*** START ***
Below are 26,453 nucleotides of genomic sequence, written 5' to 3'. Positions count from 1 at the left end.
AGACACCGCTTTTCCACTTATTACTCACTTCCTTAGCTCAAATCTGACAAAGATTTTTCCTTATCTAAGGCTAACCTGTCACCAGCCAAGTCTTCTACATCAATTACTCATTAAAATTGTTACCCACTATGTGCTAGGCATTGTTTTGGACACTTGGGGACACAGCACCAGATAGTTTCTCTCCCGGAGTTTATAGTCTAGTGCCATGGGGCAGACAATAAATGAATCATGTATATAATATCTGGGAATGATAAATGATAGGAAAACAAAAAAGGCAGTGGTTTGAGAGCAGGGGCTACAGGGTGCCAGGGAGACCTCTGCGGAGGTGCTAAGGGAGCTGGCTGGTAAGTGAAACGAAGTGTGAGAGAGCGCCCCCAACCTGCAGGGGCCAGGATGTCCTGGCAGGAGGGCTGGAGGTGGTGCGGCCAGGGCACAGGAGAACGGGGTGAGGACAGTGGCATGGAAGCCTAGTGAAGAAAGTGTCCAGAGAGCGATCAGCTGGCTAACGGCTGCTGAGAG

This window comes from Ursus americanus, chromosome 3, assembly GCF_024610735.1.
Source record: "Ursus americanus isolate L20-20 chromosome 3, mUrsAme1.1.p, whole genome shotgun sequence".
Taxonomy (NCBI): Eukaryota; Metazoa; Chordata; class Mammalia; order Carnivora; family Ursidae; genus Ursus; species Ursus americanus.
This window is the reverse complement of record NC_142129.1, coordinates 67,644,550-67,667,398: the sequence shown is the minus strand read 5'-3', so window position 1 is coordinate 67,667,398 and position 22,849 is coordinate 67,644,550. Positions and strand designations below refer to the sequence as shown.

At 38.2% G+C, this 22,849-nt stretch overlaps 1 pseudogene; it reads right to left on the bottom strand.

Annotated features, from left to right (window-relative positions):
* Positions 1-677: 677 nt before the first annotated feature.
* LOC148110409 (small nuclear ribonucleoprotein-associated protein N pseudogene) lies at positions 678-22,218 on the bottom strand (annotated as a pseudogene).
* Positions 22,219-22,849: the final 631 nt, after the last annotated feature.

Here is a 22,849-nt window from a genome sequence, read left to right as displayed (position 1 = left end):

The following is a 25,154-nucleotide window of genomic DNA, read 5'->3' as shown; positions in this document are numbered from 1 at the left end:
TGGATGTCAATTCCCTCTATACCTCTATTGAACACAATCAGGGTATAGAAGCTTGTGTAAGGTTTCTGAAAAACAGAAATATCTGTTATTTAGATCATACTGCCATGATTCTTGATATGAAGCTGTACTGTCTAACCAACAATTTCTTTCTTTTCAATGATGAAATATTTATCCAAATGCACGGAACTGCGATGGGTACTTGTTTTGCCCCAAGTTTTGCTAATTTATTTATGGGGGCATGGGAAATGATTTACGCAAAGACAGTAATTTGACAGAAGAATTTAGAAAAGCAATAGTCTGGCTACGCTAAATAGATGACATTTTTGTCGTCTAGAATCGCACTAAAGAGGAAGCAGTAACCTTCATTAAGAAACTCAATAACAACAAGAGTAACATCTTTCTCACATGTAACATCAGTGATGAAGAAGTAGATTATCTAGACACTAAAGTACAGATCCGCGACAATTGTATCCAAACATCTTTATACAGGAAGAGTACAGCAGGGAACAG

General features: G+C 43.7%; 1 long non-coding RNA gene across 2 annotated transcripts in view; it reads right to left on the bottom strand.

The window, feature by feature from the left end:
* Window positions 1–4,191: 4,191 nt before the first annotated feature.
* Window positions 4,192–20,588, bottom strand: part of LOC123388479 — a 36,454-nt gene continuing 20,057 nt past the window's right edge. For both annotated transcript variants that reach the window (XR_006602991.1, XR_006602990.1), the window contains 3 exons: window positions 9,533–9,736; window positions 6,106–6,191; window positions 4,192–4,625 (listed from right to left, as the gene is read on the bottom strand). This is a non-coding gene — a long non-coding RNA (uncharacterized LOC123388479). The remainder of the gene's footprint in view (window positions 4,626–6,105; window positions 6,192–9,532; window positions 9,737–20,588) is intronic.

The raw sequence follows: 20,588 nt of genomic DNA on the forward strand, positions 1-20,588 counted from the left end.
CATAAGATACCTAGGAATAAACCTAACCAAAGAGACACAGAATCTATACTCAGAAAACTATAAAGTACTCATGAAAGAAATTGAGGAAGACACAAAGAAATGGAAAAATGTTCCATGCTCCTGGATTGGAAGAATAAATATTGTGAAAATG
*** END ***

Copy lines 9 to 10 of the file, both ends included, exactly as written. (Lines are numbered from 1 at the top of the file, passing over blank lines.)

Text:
* Positions 1-677: 677 nt before the first annotated feature.
* LOC148110409 (small nuclear ribonucleoprotein-associated protein N pseudogene) lies at positions 678-22,218 on the bottom strand (annotated as a pseudogene).